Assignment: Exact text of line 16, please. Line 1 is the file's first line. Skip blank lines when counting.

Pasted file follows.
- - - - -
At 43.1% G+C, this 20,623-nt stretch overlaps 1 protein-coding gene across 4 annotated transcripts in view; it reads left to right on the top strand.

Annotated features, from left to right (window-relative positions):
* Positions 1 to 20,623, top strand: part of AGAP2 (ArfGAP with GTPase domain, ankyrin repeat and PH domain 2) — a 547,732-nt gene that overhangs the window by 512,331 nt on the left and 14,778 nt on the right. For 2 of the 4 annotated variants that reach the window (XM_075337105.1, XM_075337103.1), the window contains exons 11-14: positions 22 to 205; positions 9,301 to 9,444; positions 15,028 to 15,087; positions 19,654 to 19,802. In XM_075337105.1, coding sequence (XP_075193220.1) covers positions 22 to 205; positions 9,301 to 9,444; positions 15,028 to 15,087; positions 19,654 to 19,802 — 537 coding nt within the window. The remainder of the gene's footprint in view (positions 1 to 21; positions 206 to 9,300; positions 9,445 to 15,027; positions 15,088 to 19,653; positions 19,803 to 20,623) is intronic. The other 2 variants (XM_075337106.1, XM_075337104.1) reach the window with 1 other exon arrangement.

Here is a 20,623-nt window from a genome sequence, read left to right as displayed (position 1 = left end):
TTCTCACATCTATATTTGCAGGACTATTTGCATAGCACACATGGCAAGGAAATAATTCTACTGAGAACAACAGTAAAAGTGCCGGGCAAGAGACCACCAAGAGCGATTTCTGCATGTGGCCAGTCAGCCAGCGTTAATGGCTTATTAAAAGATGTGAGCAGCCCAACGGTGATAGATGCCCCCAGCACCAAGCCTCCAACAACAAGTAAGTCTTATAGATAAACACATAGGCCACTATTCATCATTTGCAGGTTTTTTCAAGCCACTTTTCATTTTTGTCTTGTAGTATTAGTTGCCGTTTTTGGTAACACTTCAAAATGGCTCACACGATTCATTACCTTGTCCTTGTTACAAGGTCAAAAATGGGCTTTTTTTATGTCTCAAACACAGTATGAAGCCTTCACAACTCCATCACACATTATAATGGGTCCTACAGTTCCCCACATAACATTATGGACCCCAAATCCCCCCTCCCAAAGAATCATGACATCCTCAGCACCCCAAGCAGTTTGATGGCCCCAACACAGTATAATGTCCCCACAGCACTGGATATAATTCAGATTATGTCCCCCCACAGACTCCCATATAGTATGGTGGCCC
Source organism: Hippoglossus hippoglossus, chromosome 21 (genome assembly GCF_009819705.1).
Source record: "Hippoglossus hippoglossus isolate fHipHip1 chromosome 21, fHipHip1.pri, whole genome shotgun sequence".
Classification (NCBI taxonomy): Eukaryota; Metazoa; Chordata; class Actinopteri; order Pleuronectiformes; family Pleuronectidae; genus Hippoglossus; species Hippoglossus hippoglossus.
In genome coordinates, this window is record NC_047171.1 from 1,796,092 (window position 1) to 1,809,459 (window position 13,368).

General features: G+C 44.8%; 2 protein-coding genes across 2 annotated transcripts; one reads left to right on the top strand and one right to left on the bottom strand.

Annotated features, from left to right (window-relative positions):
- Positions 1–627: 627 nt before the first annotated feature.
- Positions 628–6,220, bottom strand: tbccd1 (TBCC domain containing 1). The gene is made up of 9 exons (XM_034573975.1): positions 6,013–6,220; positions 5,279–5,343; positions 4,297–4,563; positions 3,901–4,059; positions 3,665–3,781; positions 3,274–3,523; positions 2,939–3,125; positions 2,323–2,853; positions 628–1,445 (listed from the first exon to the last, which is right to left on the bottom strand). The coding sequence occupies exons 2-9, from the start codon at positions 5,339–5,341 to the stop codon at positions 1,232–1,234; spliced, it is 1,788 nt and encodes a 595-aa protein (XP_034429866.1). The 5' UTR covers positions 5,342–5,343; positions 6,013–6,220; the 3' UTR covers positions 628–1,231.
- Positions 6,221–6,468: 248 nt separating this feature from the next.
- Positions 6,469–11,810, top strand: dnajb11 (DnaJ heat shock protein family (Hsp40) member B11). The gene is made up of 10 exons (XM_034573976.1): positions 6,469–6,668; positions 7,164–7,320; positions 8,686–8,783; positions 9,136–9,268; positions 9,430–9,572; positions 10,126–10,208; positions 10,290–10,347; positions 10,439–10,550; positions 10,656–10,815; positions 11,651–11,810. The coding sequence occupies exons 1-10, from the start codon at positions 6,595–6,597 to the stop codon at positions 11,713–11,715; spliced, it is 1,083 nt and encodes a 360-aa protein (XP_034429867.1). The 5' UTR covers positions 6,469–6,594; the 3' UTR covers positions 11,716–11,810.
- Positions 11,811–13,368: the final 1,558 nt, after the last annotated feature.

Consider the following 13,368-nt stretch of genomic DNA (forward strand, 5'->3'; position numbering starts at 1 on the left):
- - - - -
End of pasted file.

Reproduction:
- Positions 11,811–13,368: the final 1,558 nt, after the last annotated feature.